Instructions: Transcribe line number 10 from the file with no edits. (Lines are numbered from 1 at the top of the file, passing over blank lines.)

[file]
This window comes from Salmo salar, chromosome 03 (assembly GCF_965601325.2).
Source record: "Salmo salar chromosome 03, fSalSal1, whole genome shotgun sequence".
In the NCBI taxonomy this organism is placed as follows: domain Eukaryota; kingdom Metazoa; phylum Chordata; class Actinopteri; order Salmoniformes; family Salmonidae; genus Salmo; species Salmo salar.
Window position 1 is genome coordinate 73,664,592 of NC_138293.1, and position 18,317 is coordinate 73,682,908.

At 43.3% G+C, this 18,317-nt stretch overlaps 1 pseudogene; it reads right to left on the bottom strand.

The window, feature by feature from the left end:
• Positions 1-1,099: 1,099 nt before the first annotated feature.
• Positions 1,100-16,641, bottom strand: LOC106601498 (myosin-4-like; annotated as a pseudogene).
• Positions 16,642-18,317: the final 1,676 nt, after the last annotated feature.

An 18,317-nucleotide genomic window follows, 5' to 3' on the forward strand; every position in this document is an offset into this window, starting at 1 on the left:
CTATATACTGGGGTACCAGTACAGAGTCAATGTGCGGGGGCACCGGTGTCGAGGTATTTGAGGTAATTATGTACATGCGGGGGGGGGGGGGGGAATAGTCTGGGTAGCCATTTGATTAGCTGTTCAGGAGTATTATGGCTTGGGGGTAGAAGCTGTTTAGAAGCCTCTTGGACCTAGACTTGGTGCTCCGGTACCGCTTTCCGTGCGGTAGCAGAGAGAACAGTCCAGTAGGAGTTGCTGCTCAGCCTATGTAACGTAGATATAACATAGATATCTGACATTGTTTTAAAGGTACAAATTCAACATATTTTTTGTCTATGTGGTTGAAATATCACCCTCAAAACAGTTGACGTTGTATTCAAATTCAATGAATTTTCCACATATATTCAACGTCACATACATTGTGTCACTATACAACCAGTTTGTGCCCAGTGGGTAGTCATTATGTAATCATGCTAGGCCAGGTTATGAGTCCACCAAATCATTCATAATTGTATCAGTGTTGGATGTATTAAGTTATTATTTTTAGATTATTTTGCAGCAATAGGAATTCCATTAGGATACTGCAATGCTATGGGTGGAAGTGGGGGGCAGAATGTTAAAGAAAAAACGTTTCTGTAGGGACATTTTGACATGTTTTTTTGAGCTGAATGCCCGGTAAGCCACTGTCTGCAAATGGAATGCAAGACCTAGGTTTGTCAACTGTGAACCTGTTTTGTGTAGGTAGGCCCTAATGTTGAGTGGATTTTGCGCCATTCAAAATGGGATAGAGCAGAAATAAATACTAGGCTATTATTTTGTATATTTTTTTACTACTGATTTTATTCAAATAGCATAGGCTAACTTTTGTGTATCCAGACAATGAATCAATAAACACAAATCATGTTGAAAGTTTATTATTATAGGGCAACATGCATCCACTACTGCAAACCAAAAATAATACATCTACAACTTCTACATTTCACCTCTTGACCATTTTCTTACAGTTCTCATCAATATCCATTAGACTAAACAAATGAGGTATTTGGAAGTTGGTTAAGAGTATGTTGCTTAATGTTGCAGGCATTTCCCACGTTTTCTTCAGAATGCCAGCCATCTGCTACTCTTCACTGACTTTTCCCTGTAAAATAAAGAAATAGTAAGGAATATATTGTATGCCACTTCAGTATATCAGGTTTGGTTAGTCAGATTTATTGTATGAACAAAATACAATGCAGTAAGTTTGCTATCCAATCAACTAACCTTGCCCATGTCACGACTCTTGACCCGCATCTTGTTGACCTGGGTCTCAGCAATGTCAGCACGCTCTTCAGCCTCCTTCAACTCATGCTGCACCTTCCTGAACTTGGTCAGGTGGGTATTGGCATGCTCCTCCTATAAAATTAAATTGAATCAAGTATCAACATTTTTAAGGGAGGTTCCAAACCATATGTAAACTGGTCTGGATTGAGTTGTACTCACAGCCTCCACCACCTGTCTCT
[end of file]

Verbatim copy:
An 18,317-nucleotide genomic window follows, 5' to 3' on the forward strand; every position in this document is an offset into this window, starting at 1 on the left: